5 Ways to Advocate for Your Child’s Education

It is almost the start of the school year which often brings upon hope and excitement. For many parents, however, it is a time of uncertainty. They wonder if it is going to be another year where their child does not get what he/she needs. For most kids, the school system provides them the emotional, academic and behavioral support that they need. The kids are placed in the right classrooms with the right teachers and are taught at a level that is comfortable for them. Kids receive support from guidance and assistance from their teachers and other school staff. Unfortunately, this is not the case for all students.

Although teachers and administrators try to help the students, there are times when more support and innovative thinking is required. Many times it is the job of the parents to fight for what their child really needs. Whether it is a smaller classroom, individualized behavioral support or academic enrichment, your child deserves the best education your town can provide. In this post, I want to share with you some ways that YOU as a parent can advocate for your child so he/she can experience academic success!

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5 Ways to Advocate for Your Child’s Education

Get Informed

The very first step in helping your child is to get informed. That means attend every back to school night and parent/teacher conference. Read every flyer and newsletter that is sent home and frequent the school website. Attend your town board meetings, advisory meetings and PTA meetings. You must know what your school offers and the process needed to follow to get help. Being informed keeps you up-to-date and knowledgeable so you can better advocate for your child.

Get Involved

Sometimes it is not enough to just attend meetings as a quiet observer. It is important to get involved as this gives you a voice. It allows you to share how you feel about the system and how to make it better. Your involvement can be as big or small as your time allows but being involved in some capacity can make all the difference. From volunteering for a class party or field day to joining the PTO to running for your local Board of Education, parental involvement is key in advocating for the needs of your child and the other children in the community.

Schedule a Meeting

If things are not going well, schedule a meeting with your child’s teacher. Before going to a principal or superintendent make sure you are in constant communication with your teacher first. Schedule meetings and keep daily logs in order to keep track of your child’s progress. Many times just meeting with your child’s teacher is enough to develop new ideas that can successfully help your child. (TIP: If your child has a history of struggling in school, I recommend scheduling a meeting with their teacher within the first 2 weeks of school. Together, you can develop a game plan to make sure the year is successful.)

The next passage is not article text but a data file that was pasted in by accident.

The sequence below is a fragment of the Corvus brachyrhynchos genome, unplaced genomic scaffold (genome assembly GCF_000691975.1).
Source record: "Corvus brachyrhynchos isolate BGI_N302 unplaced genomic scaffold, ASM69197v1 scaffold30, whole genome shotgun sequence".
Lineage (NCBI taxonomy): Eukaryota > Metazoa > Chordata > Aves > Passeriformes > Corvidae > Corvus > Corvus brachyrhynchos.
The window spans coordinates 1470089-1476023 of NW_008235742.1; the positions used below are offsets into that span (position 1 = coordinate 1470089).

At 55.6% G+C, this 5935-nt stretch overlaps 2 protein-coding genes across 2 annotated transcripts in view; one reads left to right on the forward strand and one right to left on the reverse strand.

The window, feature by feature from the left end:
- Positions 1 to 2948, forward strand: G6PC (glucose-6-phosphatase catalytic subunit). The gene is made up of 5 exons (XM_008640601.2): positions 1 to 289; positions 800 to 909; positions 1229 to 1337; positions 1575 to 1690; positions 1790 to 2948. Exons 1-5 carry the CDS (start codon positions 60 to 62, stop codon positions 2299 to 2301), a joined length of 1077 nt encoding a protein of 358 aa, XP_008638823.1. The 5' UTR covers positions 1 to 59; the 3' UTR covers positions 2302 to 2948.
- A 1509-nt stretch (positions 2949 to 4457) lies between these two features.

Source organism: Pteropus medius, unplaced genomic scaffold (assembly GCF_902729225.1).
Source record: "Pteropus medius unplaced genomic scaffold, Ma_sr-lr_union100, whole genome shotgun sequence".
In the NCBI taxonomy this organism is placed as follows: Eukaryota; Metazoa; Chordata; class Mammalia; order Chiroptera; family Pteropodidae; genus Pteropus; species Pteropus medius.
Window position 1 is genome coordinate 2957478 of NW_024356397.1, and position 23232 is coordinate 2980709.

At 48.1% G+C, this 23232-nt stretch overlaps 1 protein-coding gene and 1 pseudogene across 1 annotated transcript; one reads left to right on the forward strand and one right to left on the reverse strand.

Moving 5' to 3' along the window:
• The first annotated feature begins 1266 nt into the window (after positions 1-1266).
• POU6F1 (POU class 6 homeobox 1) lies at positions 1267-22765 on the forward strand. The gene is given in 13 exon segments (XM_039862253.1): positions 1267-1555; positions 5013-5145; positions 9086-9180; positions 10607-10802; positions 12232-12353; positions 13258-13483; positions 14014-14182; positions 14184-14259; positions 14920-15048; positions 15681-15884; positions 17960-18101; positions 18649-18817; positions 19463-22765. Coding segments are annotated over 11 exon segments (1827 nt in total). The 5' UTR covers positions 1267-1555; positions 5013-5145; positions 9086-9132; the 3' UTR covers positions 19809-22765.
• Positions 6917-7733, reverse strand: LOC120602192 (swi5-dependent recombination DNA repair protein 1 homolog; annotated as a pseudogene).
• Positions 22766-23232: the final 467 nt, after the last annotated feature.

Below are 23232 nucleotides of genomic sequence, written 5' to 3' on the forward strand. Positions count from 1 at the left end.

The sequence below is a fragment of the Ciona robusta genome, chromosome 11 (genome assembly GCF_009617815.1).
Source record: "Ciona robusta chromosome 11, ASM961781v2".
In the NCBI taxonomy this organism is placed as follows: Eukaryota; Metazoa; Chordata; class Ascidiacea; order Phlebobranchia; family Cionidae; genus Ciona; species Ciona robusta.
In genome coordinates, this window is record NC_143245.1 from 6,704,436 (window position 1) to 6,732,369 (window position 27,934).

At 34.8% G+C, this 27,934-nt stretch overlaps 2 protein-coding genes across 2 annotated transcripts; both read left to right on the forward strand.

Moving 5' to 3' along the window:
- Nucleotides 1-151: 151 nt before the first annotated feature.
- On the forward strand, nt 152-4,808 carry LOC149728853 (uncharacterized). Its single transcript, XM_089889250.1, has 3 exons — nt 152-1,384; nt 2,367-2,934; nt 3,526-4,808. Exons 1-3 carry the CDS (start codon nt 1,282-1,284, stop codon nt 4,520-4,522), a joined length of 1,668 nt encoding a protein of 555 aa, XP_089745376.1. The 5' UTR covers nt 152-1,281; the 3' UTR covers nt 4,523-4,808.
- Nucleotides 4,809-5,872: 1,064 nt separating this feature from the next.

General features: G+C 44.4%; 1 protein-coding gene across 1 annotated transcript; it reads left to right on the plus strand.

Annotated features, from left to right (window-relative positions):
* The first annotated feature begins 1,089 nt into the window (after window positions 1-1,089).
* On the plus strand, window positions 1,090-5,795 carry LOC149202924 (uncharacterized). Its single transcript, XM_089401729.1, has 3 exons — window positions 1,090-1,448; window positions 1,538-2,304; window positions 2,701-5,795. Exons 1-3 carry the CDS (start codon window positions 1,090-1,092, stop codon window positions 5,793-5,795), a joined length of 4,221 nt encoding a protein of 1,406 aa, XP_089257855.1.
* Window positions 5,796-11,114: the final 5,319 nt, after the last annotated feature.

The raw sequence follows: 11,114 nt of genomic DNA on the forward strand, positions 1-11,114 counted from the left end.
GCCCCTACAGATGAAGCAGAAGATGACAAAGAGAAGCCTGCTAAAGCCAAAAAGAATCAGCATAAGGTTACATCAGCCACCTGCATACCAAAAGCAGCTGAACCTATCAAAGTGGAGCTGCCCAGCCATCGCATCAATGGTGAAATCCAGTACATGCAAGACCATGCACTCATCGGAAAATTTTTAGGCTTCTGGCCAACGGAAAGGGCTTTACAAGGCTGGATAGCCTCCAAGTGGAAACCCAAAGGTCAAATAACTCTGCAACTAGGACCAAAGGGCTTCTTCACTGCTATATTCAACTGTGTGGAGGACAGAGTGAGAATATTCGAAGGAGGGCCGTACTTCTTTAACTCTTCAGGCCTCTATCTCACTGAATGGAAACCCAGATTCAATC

If you feel that your teacher is unable to help, then schedule a meeting with the Principal. I know many parents that wrote letters and/or met with the school Principal which created a positive change for not only their child, but other children as well. Last resort should be a meeting with the Superintendent. Although this may result in a productive solution, I believe it is a step that should be taken only after you have contacted the teacher and Principal.

Refer Your Child for Help

Every school has a committee of staff members that work together to develop interventions for students. Each school may have a different name for this service but its goal is the same, to increase the academic success of a child. If you feel your child is struggling, you can refer them to this committee for additional help. Your child’s teacher can also refer them to the committee to help develop classroom strategies. This committee has had excellent results and is a great way to help your child. Please contact your child’s school to learn more about their intervention and referral process.

Seek Help from the Child Study Team

If you have met with your child’s teacher and sought help from the intervention team, then your next step would be reaching out to your school’s Child Study Team (CST). The CST is a team of educators that specialize in special education. Parents can write a letter to the CST requesting evaluations to determine if the child qualifies for special education and related services. This can include, but is not limited to, self-contained placement, resource room classes, speech therapy, occupational therapy, behavioral modification plans and physical therapy.

I hope you have found these tips helpful in starting your journey to advocate for your child’s education! Please share your tips or success stories in the comment section or below!

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One Comment

  1. Sarah Cummings

    Really great advice here. I think the answer to so many problems is communication. Especially when it involves your child; communication is paramount!

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